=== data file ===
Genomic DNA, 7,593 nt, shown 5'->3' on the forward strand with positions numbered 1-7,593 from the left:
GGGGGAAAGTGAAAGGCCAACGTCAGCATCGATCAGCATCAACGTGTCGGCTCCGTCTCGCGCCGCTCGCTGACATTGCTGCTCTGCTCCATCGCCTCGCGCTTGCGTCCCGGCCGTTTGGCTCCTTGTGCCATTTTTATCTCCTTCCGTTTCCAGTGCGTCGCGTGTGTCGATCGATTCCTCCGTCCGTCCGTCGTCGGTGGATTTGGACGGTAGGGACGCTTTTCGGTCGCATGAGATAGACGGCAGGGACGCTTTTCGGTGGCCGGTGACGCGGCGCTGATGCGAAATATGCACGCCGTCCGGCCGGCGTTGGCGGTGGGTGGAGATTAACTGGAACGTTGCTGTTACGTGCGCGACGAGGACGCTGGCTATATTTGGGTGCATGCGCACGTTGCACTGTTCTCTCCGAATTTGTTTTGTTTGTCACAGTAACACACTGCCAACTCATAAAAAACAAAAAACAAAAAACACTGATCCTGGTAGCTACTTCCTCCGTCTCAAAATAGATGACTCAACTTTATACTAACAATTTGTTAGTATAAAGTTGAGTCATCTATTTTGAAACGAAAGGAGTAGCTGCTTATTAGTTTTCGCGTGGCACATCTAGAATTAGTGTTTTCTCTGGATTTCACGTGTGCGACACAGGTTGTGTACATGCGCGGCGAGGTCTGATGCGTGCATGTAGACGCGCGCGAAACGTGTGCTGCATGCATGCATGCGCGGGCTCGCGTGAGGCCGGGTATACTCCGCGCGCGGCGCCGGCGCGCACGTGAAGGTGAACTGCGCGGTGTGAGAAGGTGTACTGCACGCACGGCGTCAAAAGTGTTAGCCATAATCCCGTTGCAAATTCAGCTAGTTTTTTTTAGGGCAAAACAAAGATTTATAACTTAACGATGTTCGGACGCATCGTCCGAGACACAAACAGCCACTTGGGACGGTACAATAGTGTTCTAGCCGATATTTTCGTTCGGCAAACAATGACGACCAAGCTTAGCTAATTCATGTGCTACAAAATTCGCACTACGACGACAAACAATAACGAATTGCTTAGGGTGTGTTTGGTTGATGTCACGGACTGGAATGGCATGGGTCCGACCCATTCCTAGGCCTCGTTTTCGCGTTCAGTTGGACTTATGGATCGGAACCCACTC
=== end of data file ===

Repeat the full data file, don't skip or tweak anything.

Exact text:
Genomic DNA, 7,593 nt, shown 5'->3' on the forward strand with positions numbered 1-7,593 from the left:
GGGGGAAAGTGAAAGGCCAACGTCAGCATCGATCAGCATCAACGTGTCGGCTCCGTCTCGCGCCGCTCGCTGACATTGCTGCTCTGCTCCATCGCCTCGCGCTTGCGTCCCGGCCGTTTGGCTCCTTGTGCCATTTTTATCTCCTTCCGTTTCCAGTGCGTCGCGTGTGTCGATCGATTCCTCCGTCCGTCCGTCGTCGGTGGATTTGGACGGTAGGGACGCTTTTCGGTCGCATGAGATAGACGGCAGGGACGCTTTTCGGTGGCCGGTGACGCGGCGCTGATGCGAAATATGCACGCCGTCCGGCCGGCGTTGGCGGTGGGTGGAGATTAACTGGAACGTTGCTGTTACGTGCGCGACGAGGACGCTGGCTATATTTGGGTGCATGCGCACGTTGCACTGTTCTCTCCGAATTTGTTTTGTTTGTCACAGTAACACACTGCCAACTCATAAAAAACAAAAAACAAAAAACACTGATCCTGGTAGCTACTTCCTCCGTCTCAAAATAGATGACTCAACTTTATACTAACAATTTGTTAGTATAAAGTTGAGTCATCTATTTTGAAACGAAAGGAGTAGCTGCTTATTAGTTTTCGCGTGGCACATCTAGAATTAGTGTTTTCTCTGGATTTCACGTGTGCGACACAGGTTGTGTACATGCGCGGCGAGGTCTGATGCGTGCATGTAGACGCGCGCGAAACGTGTGCTGCATGCATGCATGCGCGGGCTCGCGTGAGGCCGGGTATACTCCGCGCGCGGCGCCGGCGCGCACGTGAAGGTGAACTGCGCGGTGTGAGAAGGTGTACTGCACGCACGGCGTCAAAAGTGTTAGCCATAATCCCGTTGCAAATTCAGCTAGTTTTTTTTAGGGCAAAACAAAGATTTATAACTTAACGATGTTCGGACGCATCGTCCGAGACACAAACAGCCACTTGGGACGGTACAATAGTGTTCTAGCCGATATTTTCGTTCGGCAAACAATGACGACCAAGCTTAGCTAATTCATGTGCTACAAAATTCGCACTACGACGACAAACAATAACGAATTGCTTAGGGTGTGTTTGGTTGATGTCACGGACTGGAATGGCATGGGTCCGACCCATTCCTAGGCCTCGTTTTCGCGTTCAGTTGGACTTATGGATCGGAACCCACTC